GSA Government-wide Section 508 Accessibility Program

Hacking Away at Accessibility: GSA Hosts Accessibility Hackathon

GSA's 18F program office was the host on Tuesday, March 31st to an Accessibility Hackathon (#allyhack) sponsored by the White House Office of Science and Technology Policy; GSA's 18F; National Institute on Disability, Independent Living, and Rehabilitation Research; and DC Legal Hackers.
The event was open to Federal Government, non-profit, and private sector attendees, who packed the room – an indication of the depth of interest and commitment to accessibility.

The spirit of a hackathon is creative, solution focused and collaborative, and this one was no exception. The hackathon is an event where a group of techies come together to harness the best of one another and the collective wisdom of the group to build, solve, and play.

The aim of this hackathon was to explore methods for ensuring that Federal websites are accessible to everyone — individuals who are visually impaired, hearing impaired, or have mobility issues. It brought those working on and living in the accessibility arena together to raise and solve technology issues related to accessibility, from 3D printed augmentations to Federal procurement policy. Presenters included a wide range of subject matter experts conducting TED-style talks and demos, as well as hands-on lab activities.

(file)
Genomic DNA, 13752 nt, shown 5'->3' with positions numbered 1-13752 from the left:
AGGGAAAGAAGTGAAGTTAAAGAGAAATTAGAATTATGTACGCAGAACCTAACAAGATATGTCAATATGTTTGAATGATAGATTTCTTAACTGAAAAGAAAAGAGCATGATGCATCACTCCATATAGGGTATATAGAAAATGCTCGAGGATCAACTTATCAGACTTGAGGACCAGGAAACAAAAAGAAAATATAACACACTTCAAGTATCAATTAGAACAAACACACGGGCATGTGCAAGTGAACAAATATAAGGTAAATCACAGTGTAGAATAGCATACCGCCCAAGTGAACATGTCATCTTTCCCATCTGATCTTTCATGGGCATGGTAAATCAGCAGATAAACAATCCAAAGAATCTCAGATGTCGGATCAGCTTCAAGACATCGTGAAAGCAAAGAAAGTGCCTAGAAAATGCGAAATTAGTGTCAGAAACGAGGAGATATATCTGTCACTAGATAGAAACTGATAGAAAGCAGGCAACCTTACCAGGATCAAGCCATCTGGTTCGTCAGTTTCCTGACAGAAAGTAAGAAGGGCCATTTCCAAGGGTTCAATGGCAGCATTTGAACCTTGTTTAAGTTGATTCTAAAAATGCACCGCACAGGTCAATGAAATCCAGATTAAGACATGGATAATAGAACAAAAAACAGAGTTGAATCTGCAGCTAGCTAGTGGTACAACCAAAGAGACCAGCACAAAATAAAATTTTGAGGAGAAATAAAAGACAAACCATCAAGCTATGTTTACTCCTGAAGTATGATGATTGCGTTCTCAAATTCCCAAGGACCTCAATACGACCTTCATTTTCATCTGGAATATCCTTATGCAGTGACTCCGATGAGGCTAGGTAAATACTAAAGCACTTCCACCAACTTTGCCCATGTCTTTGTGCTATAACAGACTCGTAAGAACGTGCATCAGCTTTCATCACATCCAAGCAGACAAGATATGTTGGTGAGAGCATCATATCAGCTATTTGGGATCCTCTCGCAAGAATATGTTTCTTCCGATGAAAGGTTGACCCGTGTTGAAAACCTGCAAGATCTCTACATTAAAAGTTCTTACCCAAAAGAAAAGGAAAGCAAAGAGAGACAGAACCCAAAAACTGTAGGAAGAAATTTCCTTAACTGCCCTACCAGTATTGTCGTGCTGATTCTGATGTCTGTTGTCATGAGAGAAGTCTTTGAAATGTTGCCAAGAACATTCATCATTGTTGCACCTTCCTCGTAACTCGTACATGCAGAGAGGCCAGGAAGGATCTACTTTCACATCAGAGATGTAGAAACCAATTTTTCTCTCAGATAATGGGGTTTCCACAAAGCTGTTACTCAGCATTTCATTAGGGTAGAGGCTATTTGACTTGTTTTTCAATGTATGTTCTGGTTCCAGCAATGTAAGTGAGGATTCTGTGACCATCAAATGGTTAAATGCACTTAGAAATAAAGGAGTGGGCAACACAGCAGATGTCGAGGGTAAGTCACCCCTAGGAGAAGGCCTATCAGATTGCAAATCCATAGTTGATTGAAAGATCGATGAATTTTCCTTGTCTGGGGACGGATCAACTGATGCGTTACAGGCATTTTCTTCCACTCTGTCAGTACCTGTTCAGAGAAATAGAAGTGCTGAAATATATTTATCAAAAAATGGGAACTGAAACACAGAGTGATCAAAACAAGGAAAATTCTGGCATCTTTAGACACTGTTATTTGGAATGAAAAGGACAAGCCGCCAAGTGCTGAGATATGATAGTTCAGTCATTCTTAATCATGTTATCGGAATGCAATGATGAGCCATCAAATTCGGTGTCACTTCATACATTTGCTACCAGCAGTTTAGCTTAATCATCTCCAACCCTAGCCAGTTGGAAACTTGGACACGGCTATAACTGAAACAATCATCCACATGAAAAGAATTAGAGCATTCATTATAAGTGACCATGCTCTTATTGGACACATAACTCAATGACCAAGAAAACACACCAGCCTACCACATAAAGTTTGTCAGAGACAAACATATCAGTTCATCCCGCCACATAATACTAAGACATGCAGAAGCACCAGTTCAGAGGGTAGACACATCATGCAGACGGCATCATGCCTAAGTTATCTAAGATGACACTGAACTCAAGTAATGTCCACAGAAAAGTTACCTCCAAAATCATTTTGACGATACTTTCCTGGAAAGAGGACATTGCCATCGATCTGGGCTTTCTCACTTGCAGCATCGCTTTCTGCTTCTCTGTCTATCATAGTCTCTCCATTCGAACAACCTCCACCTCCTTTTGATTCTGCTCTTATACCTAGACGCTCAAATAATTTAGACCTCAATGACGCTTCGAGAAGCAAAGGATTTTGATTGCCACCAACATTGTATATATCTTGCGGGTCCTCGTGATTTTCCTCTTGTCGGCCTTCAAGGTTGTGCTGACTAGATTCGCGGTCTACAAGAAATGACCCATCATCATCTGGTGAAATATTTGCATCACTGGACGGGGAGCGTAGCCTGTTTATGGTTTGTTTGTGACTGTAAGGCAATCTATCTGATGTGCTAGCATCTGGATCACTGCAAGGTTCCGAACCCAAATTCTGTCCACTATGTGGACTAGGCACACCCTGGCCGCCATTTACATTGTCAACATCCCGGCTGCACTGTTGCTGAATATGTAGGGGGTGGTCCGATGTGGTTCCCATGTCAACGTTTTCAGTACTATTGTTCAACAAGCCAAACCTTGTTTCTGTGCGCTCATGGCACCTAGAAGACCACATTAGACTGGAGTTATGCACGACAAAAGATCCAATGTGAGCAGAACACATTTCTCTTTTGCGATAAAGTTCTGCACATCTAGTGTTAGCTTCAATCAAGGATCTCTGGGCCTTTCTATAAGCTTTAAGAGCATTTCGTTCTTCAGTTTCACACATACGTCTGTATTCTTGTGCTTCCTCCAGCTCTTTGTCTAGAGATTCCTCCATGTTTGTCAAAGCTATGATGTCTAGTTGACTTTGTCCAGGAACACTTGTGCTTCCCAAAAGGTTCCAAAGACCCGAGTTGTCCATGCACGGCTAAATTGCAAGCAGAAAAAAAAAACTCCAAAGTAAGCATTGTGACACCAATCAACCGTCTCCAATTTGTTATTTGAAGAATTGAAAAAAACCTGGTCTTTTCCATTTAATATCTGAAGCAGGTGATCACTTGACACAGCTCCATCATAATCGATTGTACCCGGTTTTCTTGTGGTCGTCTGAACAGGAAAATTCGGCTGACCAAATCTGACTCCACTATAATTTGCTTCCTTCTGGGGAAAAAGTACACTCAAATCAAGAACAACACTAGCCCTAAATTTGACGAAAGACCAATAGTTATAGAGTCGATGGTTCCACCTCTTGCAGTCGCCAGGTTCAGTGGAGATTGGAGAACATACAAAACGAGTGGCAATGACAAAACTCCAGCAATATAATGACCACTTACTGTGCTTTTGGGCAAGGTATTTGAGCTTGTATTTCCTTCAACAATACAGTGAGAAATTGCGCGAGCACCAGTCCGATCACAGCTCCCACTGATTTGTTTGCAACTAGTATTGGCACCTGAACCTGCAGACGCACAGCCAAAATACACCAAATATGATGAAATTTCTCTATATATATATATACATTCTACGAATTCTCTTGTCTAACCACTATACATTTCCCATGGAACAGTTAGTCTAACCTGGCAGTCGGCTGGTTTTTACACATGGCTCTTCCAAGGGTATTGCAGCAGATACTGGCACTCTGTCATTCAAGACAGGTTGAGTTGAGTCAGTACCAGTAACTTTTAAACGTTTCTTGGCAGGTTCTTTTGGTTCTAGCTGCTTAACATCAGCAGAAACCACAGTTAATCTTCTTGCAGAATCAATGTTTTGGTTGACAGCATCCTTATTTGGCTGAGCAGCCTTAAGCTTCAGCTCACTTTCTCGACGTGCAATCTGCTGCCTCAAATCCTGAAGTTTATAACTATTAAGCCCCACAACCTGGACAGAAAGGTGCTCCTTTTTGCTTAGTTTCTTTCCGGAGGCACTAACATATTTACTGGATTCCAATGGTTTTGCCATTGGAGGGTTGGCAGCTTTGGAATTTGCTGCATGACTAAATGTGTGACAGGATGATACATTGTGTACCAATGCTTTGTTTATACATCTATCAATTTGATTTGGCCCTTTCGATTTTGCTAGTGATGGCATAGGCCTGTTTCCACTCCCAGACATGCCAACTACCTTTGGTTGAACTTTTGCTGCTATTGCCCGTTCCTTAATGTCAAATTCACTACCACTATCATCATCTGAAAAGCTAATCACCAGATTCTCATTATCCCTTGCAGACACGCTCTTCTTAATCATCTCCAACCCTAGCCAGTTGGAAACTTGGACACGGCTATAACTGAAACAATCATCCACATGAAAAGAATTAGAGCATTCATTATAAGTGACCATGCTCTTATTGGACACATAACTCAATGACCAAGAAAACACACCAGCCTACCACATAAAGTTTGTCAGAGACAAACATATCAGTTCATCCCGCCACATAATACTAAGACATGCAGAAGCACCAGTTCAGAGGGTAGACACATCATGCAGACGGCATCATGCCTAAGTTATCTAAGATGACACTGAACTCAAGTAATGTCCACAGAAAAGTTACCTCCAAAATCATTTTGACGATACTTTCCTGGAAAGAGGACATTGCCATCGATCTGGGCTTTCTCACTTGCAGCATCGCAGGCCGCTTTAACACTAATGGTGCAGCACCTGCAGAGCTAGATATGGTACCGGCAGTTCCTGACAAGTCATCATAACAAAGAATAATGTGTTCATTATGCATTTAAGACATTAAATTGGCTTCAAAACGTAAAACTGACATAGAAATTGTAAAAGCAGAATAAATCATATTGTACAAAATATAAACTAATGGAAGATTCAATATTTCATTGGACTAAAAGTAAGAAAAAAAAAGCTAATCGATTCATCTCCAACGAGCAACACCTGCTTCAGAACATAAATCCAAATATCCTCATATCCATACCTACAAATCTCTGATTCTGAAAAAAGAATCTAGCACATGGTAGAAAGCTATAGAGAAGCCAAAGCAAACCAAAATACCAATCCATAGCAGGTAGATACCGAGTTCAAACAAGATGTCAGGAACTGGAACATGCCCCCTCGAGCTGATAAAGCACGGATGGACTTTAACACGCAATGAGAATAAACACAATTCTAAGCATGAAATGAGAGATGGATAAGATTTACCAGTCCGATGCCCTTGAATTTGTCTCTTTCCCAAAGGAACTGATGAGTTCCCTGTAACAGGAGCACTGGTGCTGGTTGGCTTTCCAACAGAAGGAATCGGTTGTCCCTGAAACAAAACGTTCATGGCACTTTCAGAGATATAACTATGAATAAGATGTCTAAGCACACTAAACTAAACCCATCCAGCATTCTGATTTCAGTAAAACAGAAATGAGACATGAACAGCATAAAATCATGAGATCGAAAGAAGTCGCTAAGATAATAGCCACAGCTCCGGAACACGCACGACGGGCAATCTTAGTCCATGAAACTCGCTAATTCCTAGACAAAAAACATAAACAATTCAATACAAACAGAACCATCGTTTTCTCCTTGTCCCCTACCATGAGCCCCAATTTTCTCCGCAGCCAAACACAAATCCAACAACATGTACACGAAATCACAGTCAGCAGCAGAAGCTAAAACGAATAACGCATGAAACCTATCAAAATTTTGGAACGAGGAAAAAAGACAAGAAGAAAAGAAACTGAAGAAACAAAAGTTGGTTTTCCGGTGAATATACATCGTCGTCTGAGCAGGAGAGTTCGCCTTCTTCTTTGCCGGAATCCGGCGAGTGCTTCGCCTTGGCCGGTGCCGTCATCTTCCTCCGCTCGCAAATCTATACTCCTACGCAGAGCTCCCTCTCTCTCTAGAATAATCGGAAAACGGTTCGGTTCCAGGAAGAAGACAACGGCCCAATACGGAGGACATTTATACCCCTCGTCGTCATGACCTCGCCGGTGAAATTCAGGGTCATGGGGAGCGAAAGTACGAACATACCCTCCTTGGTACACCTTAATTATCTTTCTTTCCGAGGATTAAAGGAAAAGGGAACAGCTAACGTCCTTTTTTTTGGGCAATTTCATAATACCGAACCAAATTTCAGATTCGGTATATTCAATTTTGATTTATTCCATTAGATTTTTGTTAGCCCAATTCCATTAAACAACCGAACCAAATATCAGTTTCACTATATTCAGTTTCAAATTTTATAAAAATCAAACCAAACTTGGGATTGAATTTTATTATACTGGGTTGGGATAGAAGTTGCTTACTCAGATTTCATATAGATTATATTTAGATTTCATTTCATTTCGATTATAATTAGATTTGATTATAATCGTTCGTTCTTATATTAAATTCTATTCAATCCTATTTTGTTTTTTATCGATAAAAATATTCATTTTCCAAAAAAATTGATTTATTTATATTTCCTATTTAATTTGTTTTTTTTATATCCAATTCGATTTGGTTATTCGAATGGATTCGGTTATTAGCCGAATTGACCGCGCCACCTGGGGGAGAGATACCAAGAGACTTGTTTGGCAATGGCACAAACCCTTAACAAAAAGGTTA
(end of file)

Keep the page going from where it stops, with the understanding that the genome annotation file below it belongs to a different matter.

During the event, attendees could also use the hackpad, a space where individuals can collaborate and connect in an interactive way. Hackpad topics included education, resources, open data and everyday web, among others. Attendees raised pertinent issues and thoughts via the hackpad such as:

  • “Is there any way to automate the evaluation of contract/proposal language to either determine if a contract is 508-compliant or to limit the number of contracts that need to be manually evaluated?”
  • “Standardization for e-learning accessibility content is needed.”
  • “Is there a way to break down barriers and help those who need it learn to use 3D printing hardware software quickly to begin assistive design work?”

Other takeaway highlights included the demonstration and investigation of open source tools for testing against WCAG2 content guidelines such as the Pa11y website scanner, the HTML Codesniffer, and other open source data analysis tools which can help to improve compliance across the Federal Portfolio.

A summary of the event, along with useful links and resources can be found at,